Initially, 25 possessions were arranged, most of them running from midnight on Saturday to 16:00 Sunday. Day and night shifts were established, overseen by foremen Tommy Johnstone and Colin Turner, whilst Paul Thompson and Lee Kaszar – who were already familiar with MBS drills from their previous careers down the mines – underwent training at Foulstone Forge to become licenced operators of the system.

On the rig’s first outing, the team achieved 120 holes in a six-hour shift and maintained this rate thereafter. When Rail Engineer attended, one ‘travel and drill’ cycle was typically being completed in three-and-a-half minutes, the grouting-in of the bars following on immediately behind. Despite the use of Minova polycrystalline diamond-tipped bits, the make-up of the wall proved a significant variable, with soft red brick, hard blue brick and 5mm-thick steel plates encountered. Over one particularly tough weekend, the team went through 60 bits.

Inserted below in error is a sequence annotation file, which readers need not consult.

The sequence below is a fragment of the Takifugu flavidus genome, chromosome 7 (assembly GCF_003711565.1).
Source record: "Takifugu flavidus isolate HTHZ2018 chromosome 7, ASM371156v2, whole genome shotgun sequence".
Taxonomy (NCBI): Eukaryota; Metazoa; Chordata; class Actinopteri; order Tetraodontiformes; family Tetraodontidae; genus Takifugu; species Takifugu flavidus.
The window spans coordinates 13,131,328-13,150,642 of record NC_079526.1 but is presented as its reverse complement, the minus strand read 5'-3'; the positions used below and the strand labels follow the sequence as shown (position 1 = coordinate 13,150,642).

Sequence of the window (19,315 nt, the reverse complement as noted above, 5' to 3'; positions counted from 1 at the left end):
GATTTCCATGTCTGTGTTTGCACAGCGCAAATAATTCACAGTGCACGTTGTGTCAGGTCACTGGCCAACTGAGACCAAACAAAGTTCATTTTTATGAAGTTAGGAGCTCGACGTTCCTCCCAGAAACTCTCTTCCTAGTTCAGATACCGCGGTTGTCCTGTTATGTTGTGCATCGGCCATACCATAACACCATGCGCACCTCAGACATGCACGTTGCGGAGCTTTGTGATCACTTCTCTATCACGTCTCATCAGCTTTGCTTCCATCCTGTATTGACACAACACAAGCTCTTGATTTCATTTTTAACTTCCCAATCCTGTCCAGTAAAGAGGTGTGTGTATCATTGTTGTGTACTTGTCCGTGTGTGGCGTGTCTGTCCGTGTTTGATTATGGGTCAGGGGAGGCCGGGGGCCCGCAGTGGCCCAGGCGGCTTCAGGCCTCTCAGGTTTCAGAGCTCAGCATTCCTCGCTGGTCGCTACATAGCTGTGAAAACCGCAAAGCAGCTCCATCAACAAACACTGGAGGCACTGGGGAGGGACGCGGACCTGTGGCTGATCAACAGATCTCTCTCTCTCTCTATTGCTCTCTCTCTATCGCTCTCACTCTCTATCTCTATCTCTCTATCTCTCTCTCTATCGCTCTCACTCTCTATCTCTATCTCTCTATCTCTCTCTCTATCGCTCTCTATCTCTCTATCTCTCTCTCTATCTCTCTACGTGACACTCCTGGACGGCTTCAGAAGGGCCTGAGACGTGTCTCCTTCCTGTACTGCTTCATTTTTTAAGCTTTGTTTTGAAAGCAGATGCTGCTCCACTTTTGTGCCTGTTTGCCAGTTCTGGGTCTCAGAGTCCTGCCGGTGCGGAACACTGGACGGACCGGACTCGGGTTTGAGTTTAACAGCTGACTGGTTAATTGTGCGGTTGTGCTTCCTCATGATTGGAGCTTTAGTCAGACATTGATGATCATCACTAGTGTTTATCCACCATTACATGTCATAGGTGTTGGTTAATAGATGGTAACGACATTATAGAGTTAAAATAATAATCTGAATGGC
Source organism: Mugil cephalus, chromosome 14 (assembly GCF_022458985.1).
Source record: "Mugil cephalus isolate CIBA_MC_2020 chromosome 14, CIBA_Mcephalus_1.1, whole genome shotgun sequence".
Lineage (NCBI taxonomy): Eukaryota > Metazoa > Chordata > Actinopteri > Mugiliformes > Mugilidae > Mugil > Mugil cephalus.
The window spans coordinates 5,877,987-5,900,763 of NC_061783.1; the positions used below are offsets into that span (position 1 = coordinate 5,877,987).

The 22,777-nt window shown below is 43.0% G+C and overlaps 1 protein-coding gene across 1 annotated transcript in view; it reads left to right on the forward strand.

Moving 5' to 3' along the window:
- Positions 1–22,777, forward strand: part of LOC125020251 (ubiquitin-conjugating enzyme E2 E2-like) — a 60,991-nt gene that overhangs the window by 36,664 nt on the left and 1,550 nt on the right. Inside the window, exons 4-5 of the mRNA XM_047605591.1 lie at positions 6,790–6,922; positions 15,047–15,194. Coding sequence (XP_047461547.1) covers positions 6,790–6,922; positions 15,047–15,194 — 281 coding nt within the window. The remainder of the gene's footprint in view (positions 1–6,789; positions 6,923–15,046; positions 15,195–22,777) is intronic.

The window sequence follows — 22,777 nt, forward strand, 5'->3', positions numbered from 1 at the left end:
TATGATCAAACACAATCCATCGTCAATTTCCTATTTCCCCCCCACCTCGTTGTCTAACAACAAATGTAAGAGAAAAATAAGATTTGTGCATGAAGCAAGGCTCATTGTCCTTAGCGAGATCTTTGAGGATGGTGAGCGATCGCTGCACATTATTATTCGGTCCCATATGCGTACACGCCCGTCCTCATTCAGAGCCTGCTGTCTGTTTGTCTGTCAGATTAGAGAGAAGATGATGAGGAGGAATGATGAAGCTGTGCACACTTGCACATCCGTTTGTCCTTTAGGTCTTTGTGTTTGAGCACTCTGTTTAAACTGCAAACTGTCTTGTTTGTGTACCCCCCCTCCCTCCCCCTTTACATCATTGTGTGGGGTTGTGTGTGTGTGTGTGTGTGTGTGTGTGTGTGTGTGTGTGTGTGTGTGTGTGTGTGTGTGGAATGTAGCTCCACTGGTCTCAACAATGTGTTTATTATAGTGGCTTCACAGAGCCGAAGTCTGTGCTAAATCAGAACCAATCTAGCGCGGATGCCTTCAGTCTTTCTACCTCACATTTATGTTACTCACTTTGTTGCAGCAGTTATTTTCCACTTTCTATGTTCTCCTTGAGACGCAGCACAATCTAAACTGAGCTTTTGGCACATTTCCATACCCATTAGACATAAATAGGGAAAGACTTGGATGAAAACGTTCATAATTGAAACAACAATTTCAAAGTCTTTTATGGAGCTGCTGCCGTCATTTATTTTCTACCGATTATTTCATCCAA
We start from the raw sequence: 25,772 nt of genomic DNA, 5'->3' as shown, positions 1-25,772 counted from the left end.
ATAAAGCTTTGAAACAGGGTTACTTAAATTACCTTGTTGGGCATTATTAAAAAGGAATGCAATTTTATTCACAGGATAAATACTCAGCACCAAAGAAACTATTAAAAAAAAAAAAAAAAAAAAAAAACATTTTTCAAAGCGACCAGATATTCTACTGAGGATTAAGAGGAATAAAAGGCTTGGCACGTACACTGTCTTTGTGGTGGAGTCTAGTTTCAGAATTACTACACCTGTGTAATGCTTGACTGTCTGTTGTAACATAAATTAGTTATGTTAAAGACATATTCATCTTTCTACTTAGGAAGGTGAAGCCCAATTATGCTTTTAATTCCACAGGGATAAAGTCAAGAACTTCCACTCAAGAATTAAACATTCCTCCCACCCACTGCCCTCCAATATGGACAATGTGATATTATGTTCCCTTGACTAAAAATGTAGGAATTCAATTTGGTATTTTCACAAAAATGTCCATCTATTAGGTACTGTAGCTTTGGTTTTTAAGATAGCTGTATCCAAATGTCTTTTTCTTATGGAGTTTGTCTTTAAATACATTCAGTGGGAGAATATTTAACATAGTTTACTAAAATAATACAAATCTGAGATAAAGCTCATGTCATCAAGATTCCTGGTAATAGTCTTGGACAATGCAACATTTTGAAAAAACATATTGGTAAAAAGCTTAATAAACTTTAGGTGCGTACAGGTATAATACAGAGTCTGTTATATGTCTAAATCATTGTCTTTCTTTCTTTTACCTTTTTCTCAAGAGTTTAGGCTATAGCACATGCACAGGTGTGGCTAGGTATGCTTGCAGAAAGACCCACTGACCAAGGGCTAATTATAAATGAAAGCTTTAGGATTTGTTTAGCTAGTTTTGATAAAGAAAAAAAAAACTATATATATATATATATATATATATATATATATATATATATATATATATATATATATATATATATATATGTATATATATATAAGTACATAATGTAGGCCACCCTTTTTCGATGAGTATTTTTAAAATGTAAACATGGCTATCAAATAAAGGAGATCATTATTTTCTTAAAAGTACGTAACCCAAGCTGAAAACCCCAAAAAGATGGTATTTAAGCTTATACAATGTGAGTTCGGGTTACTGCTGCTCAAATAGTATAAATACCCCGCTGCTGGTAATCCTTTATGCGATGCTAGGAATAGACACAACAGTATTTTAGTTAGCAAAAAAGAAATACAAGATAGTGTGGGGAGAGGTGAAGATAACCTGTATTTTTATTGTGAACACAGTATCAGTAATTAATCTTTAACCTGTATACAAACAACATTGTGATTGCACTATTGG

Speculate to accumulate

The brick-laden drudgery of Harringworth Viaduct’s construction period presents a harsh contrast with the comparatively seamless hole-drilling exercise progressed by Amco 140 years later. The former was delivered substantially by hand, many hundreds in number; nowadays these wearisome and repetitive tasks can be done by finger, pushing a button or pressing a lever. That’s how it should be, of course, greatly reducing the attendant risks.

But there is another bonus here, measured in time and money. By investing £60,000 in the rig, an overall saving was made of around £200,000; the drilling was finished several weekends early, such was the improved efficiency. And by adapting the rig to fit other parapets – a fairly modest job – there remains the potential to reduce future project costs elsewhere. It might be uniquely spectacular, but Harringworth Viaduct is not alone in suffering problems with middle-age spread. There will be more to come.

Photography: Four by Three

Written by Graeme Bickerdike